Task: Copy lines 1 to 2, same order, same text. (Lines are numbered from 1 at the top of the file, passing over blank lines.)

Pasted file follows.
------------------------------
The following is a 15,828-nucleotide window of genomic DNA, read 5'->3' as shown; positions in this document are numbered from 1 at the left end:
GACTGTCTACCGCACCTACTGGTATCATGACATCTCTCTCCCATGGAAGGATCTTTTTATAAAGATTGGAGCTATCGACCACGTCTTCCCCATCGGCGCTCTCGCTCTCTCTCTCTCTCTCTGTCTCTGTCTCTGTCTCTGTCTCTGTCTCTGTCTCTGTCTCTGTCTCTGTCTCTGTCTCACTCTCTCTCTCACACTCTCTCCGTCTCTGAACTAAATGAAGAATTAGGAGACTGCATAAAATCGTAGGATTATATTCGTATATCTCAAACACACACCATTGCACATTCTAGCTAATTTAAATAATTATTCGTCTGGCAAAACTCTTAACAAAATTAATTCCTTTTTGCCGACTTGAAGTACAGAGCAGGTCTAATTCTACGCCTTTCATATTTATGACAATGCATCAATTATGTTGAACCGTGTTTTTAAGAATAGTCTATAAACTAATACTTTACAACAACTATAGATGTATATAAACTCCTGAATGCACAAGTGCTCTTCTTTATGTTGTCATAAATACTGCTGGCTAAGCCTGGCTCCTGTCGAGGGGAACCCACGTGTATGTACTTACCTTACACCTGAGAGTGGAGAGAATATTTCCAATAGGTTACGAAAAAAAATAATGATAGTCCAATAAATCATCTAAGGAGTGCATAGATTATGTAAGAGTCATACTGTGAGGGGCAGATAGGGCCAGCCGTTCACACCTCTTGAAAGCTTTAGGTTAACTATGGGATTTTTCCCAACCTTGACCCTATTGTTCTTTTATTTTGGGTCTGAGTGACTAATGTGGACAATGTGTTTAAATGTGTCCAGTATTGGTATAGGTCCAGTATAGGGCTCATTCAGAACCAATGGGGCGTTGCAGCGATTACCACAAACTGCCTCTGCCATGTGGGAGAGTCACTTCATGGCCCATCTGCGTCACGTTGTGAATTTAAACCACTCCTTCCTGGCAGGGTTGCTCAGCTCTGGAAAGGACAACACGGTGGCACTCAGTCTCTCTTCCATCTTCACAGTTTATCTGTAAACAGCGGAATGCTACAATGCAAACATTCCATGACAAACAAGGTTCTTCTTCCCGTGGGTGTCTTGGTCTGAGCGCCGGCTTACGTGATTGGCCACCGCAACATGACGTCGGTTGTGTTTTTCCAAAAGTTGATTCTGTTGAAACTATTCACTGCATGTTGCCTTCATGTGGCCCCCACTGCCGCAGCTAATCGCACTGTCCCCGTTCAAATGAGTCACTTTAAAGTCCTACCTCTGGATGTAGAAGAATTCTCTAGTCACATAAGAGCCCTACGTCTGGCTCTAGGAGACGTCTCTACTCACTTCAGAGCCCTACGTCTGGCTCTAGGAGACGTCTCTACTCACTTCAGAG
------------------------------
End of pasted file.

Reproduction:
The following is a 15,828-nucleotide window of genomic DNA, read 5'->3' as shown; positions in this document are numbered from 1 at the left end:
GACTGTCTACCGCACCTACTGGTATCATGACATCTCTCTCCCATGGAAGGATCTTTTTATAAAGATTGGAGCTATCGACCACGTCTTCCCCATCGGCGCTCTCGCTCTCTCTCTCTCTCTCTGTCTCTGTCTCTGTCTCTGTCTCTGTCTCTGTCTCTGTCTCTGTCTCTGTCTCTGTCTCACTCTCTCTCTCACACTCTCTCCGTCTCTGAACTAAATGAAGAATTAGGAGACTGCATAAAATCGTAGGATTATATTCGTATATCTCAAACACACACCATTGCACATTCTAGCTAATTTAAATAATTATTCGTCTGGCAAAACTCTTAACAAAATTAATTCCTTTTTGCCGACTTGAAGTACAGAGCAGGTCTAATTCTACGCCTTTCATATTTATGACAATGCATCAATTATGTTGAACCGTGTTTTTAAGAATAGTCTATAAACTAATACTTTACAACAACTATAGATGTATATAAACTCCTGAATGCACAAGTGCTCTTCTTTATGTTGTCATAAATACTGCTGGCTAAGCCTGGCTCCTGTCGAGGGGAACCCACGTGTATGTACTTACCTTACACCTGAGAGTGGAGAGAATATTTCCAATAGGTTACGAAAAAAAATAATGATAGTCCAATAAATCATCTAAGGAGTGCATAGATTATGTAAGAGTCATACTGTGAGGGGCAGATAGGGCCAGCCGTTCACACCTCTTGAAAGCTTTAGGTTAACTATGGGATTTTTCCCAACCTTGACCCTATTGTTCTTTTATTTTGGGTCTGAGTGACTAATGTGGACAATGTGTTTAAATGTGTCCAGTATTGGTATAGGTCCAGTATAGGGCTCATTCAGAACCAATGGGGCGTTGCAGCGATTACCACAAACTGCCTCTGCCATGTGGGAGAGTCACTTCATGGCCCATCTGCGTCACGTTGTGAATTTAAACCACTCCTTCCTGGCAGGGTTGCTCAGCTCTGGAAAGGACAACACGGTGGCACTCAGTCTCTCTTCCATCTTCACAGTTTATCTGTAAACAGCGGAATGCTACAATGCAAACATTCCATGACAAACAAGGTTCTTCTTCCCGTGGGTGTCTTGGTCTGAGCGCCGGCTTACGTGATTGGCCACCGCAACATGACGTCGGTTGTGTTTTTCCAAAAGTTGATTCTGTTGAAACTATTCACTGCATGTTGCCTTCATGTGGCCCCCACTGCCGCAGCTAATCGCACTGTCCCCGTTCAAATGAGTCACTTTAAAGTCCTACCTCTGGATGTAGAAGAATTCTCTAGTCACATAAGAGCCCTACGTCTGGCTCTAGGAGACGTCTCTACTCACTTCAGAGCCCTACGTCTGGCTCTAGGAGACGTCTCTACTCACTTCAGAG